Everybody SoundSystem is a project about friendship and the transformative potential of creative collective endeavor. For artists Eve Armstrong, Josephine Cachemaille and Gabby O’Connor, dance parties were their first experiences of making installations. These endeavors often involved activating spaces by enhancing sensory environments, usually through repurposing found materials and an ethos of ‘making do’.
29 Jul – 15 Sep 2022
There is an awkwardness to the way in which a sheet of A4 paper fits inside of a foolscap filing box. ‘Foolscap’ in the name refers to the foolscap folio, a paper size that is uncommonly used and yet boxes made to its specific measurements are ubiquitous. Though they feel slightly too long for the A4 scale, the foolscap filing box has become standard in the storage of documents, receipts, notes and exchanges.
On a visit to the North Shore Rockhounds, Ron holds a slice of rock up to a cabochon sizing chart. Here a series of holes are used to guide the shaping of the rock into predetermined scales. The guides sit in old ice-cream containers, alongside the home-made tools and collections of the other rockhounds. Slices of rock, ready to be shaped are filed in trays under workbenches.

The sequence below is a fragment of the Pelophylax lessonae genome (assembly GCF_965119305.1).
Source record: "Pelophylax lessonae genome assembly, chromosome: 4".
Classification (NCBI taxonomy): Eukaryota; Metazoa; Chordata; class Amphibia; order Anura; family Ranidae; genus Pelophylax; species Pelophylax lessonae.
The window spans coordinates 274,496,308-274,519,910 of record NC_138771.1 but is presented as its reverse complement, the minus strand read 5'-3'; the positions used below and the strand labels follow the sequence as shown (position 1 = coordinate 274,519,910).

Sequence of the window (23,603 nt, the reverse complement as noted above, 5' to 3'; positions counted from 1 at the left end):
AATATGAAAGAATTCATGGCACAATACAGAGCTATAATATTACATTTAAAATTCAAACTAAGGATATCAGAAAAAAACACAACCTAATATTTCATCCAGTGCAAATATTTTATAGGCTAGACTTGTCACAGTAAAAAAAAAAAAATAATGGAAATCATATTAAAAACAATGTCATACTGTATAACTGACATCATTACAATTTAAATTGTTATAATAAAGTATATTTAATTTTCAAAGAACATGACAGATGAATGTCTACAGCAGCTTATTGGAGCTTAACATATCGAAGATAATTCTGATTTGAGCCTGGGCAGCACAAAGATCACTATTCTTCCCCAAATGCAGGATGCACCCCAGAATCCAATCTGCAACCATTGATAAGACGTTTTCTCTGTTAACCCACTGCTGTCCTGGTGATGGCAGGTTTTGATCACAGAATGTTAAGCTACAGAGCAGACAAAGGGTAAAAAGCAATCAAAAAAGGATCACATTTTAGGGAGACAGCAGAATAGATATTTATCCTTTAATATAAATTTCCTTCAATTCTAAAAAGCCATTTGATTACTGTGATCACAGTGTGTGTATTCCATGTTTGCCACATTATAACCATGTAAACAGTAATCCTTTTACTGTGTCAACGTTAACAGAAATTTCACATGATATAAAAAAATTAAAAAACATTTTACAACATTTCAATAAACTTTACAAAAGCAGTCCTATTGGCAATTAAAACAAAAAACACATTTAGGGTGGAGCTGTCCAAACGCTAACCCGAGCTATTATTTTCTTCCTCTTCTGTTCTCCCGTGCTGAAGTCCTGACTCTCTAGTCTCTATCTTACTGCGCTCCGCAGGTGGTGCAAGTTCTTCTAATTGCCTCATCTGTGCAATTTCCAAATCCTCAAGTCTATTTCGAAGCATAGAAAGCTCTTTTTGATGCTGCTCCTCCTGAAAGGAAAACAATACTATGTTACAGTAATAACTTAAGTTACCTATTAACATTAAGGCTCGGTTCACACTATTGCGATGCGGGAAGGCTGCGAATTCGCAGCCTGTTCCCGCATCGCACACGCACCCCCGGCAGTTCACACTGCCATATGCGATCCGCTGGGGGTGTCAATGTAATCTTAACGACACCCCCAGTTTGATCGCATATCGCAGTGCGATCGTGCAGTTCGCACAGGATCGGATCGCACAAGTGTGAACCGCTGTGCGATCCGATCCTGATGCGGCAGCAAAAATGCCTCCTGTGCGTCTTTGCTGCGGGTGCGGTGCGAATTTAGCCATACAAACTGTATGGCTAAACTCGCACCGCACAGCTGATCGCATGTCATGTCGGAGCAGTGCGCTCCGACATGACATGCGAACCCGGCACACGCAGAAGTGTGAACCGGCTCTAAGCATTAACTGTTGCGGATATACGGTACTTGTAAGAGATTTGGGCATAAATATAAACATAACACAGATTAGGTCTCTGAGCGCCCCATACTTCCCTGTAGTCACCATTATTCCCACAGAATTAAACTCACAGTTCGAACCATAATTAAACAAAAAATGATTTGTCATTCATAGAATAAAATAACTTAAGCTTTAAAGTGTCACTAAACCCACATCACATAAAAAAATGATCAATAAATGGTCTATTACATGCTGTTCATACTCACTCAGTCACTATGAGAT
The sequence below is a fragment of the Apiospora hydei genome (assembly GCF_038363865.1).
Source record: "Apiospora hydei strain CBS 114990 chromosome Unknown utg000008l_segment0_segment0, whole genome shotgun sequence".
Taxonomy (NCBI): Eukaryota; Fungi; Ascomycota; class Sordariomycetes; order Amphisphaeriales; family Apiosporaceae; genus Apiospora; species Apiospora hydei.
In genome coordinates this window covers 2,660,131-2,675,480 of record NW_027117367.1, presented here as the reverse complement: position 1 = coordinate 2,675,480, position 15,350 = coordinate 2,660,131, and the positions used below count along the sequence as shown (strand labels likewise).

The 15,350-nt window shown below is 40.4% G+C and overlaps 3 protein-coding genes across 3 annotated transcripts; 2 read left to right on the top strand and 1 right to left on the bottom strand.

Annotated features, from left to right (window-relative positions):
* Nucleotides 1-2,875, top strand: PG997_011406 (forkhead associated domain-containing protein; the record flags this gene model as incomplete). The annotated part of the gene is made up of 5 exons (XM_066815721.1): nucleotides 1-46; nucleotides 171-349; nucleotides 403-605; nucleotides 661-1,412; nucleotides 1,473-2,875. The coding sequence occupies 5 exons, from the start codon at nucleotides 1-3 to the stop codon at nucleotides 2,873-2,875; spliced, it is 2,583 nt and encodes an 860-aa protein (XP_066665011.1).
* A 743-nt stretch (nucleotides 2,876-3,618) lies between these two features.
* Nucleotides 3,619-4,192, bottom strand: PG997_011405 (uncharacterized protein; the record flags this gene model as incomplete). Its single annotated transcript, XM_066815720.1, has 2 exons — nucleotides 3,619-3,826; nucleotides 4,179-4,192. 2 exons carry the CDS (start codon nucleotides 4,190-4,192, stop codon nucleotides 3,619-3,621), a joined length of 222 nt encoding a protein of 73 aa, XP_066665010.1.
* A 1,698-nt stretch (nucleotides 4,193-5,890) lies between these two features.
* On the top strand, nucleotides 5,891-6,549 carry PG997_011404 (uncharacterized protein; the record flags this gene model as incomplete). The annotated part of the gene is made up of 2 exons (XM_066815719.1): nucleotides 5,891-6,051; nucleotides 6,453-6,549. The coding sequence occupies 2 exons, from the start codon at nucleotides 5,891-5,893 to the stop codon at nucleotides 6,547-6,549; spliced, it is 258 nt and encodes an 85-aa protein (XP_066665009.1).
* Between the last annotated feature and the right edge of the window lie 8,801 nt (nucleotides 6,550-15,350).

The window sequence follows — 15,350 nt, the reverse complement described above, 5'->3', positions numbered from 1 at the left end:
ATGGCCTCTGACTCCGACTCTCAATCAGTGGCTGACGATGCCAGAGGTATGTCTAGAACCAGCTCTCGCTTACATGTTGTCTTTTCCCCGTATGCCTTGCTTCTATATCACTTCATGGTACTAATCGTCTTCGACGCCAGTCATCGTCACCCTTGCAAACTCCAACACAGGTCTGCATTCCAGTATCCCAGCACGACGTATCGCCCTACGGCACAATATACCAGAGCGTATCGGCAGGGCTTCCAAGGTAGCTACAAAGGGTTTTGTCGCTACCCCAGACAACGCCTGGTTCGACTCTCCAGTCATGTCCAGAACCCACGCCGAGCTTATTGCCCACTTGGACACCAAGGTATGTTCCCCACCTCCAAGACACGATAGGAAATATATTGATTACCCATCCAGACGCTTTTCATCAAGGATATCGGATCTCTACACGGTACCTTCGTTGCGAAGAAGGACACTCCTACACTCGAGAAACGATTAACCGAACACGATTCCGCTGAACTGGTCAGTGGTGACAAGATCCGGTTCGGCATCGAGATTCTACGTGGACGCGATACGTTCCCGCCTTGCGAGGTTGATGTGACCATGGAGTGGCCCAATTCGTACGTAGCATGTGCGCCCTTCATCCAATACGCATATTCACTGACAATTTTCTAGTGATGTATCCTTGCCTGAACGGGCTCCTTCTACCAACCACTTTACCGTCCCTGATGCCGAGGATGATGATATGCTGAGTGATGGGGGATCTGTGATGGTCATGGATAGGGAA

In the Neues Museum in Berlin, a display of delicate stone tablets and sheets of papyrus slide back and forth from within a series of hidden drawers. Pressing a button on the side of the cabinet labelled “Knowledge: Mathematics and Astronomy”, the third drawer from the top slowly moves out and past the camera. After a short time, the drawer retreats, reducing its exposure to sunlight.
 The foolscap filing box usually measures 15x10x3.3” (381x254x84mm) and can be found in abundance in offices, archives, and homes.